Vaupel also discussed the age trajectory of mortality, presenting data based on hundreds of millions of observations from societies around the world. Surprisingly, the graphs show that human mortality rates may reach a peak between the ages of 100 and 110, then fall. “Maybe Madame Jean Calment, who died recently in France at the age of 122 1/2, single-handedly pulled the curve down,” Vaupel quipped. “But in any case, the data run counter to one of the basic predictions of the biological sciences—that there is a ‘black hole,’ or ‘stone wall’ of very high mortality after the reproductive ages, where death rates should rise swiftly.”

Vaupel and colleagues also looked at the age trajectory of mortality in other species, from Mediterranean fruit flies to nematode worms and yeasts. “The final ‘species’ we examined was automobiles,” he said. “Toyotas and Chevrolets. That was important because it addresses the issue of the extent to which the pattern is characteristic of biological systems or of complex systems in general. And in all cases, we found some leveling off, if not a decline, at the highest ages. It’s a real puzzle.”

Vaupel noted that there are many interesting and important approaches to research on aging and longevity, including geriatrics, gerontology and public policy, as well as genetics, statistics and demography. “The demographic approach may provide insights and methods to illuminate such questions as why there was very little progress in reducing mortality at older ages before 1950, and why such progress is accelerating so rapidly today.”


About the Consortium

“The goal of the U-M Geriatrics and Aging Research Consortium is to bring together the leaders of major U-M centers, institutes, and programs from across the campus with a focus on aging and geriatrics issues,” explains Jeffrey Halter, “to strengthen research collaborations, with a particular emphasis on genetic and societal interactions in aging.” Halter directs the Claude D. Pepper Older Americans Independence Center in addition to the Geriatrics Center.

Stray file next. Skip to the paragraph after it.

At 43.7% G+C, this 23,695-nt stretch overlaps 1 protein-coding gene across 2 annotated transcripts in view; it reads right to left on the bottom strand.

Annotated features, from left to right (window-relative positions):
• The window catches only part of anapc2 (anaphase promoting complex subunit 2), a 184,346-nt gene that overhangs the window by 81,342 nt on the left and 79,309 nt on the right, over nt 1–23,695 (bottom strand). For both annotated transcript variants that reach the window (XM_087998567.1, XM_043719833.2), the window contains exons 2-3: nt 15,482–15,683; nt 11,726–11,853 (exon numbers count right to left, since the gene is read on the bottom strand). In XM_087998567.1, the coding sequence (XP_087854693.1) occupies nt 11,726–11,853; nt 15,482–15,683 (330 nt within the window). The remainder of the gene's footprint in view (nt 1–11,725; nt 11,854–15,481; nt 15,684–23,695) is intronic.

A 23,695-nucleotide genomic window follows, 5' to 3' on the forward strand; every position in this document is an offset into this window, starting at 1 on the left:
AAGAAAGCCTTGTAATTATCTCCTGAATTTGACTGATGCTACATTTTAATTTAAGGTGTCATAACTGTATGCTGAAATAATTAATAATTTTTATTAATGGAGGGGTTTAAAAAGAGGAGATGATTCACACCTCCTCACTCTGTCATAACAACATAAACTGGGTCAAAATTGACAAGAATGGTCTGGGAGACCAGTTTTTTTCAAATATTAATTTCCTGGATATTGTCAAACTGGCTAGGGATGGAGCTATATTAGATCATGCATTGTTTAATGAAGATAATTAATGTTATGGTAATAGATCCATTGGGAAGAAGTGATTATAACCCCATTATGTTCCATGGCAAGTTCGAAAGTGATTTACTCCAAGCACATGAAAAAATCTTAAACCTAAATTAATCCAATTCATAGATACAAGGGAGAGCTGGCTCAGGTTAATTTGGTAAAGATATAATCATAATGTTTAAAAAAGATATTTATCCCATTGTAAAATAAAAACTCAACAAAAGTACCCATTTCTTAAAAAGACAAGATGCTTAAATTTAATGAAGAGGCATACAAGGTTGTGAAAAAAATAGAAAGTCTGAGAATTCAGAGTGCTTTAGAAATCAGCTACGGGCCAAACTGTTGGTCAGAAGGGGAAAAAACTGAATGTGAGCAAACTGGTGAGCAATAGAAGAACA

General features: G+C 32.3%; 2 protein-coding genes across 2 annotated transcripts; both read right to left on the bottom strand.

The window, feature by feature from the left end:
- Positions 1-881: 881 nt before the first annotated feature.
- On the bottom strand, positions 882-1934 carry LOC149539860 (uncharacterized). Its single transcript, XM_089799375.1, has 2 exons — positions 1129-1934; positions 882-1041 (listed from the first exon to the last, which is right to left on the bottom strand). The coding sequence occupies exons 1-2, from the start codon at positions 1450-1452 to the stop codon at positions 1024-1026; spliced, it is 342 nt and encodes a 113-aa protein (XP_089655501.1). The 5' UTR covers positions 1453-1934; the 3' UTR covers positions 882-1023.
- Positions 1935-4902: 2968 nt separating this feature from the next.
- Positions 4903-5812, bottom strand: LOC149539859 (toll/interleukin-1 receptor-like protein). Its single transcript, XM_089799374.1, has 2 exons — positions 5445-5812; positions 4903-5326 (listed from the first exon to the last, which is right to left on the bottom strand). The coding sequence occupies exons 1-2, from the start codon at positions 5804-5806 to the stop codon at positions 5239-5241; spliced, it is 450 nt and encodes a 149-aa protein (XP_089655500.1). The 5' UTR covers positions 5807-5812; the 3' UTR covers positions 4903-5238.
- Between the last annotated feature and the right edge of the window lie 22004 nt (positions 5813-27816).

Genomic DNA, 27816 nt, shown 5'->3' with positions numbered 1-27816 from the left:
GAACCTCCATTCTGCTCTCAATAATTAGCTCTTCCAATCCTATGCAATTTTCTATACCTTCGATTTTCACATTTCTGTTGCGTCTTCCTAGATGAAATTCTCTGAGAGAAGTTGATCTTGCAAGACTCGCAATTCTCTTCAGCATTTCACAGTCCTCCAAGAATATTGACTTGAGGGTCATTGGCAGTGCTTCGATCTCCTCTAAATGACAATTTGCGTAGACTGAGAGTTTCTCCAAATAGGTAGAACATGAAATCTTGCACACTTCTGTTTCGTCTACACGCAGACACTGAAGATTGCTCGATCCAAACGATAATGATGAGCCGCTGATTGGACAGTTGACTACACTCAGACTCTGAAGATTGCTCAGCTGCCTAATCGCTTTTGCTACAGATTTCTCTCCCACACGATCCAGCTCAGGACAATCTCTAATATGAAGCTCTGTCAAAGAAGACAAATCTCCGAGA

Participants in the group include Sid Gilman, professor and chair, Department of Neurology, and director, U-M Alzheimer’s Disease Research Center; Norman Foster, professor of neurology and clinical director, Alzheimer’s Disease Research Center; Richard Miller, professor of pathology and associate director for research, Geriatrics Center;

John A. Faulkner, professor of physiology and director, Nathan Shock Center for the Biology of Aging, Institute of Gerontology; Ari Gafni, professor of biological chemistry and director, Institute of Gerontology; Mark Supiano, associate professor of internal medicine and director, Geriatrics Research Education and Clinical Center, Ann Arbor Veterans Administration Medical Center; and George Kaplan, professor and chair, Department of Epidemiology.

Participants from the Institute for Social Research (ISR) include David L. Featherman, professor of sociology and of psychology and ISR director; Albert I. Hermalin, profesor emeritus of sociology; Denise Park, professor of psychology and director, Center for Applied Cognitive Research on Aging; David Lam, professor of economics and director, Exploratory Center on the Demography of Aging; Robert J. Willis, professor of economics and director, Health and Retirement Study; Lee Lillard, professor of economics and director, Michigan Retirement Research Center; and James Jackson, professor of psychology and director, African-American Mental Health Research Center.